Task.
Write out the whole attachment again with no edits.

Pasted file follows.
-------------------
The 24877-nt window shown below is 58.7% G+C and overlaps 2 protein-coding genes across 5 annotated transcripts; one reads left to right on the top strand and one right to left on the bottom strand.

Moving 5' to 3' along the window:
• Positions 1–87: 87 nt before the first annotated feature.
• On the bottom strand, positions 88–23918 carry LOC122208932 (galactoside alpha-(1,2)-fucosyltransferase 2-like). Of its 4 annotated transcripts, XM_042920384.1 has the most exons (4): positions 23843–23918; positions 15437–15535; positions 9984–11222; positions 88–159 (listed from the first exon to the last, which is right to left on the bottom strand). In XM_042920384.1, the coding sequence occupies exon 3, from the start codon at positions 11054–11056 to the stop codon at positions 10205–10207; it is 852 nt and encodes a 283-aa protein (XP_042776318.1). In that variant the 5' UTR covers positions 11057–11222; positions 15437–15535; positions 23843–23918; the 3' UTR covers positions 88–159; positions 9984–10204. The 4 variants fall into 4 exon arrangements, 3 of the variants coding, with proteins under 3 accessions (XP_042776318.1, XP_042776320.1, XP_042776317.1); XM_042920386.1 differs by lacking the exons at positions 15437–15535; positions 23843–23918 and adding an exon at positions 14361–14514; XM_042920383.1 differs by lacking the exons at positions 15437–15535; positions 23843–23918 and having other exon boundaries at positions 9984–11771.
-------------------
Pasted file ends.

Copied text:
The 24877-nt window shown below is 58.7% G+C and overlaps 2 protein-coding genes across 5 annotated transcripts; one reads left to right on the top strand and one right to left on the bottom strand.

Moving 5' to 3' along the window:
• Positions 1–87: 87 nt before the first annotated feature.
• On the bottom strand, positions 88–23918 carry LOC122208932 (galactoside alpha-(1,2)-fucosyltransferase 2-like). Of its 4 annotated transcripts, XM_042920384.1 has the most exons (4): positions 23843–23918; positions 15437–15535; positions 9984–11222; positions 88–159 (listed from the first exon to the last, which is right to left on the bottom strand). In XM_042920384.1, the coding sequence occupies exon 3, from the start codon at positions 11054–11056 to the stop codon at positions 10205–10207; it is 852 nt and encodes a 283-aa protein (XP_042776318.1). In that variant the 5' UTR covers positions 11057–11222; positions 15437–15535; positions 23843–23918; the 3' UTR covers positions 88–159; positions 9984–10204. The 4 variants fall into 4 exon arrangements, 3 of the variants coding, with proteins under 3 accessions (XP_042776318.1, XP_042776320.1, XP_042776317.1); XM_042920386.1 differs by lacking the exons at positions 15437–15535; positions 23843–23918 and adding an exon at positions 14361–14514; XM_042920383.1 differs by lacking the exons at positions 15437–15535; positions 23843–23918 and having other exon boundaries at positions 9984–11771.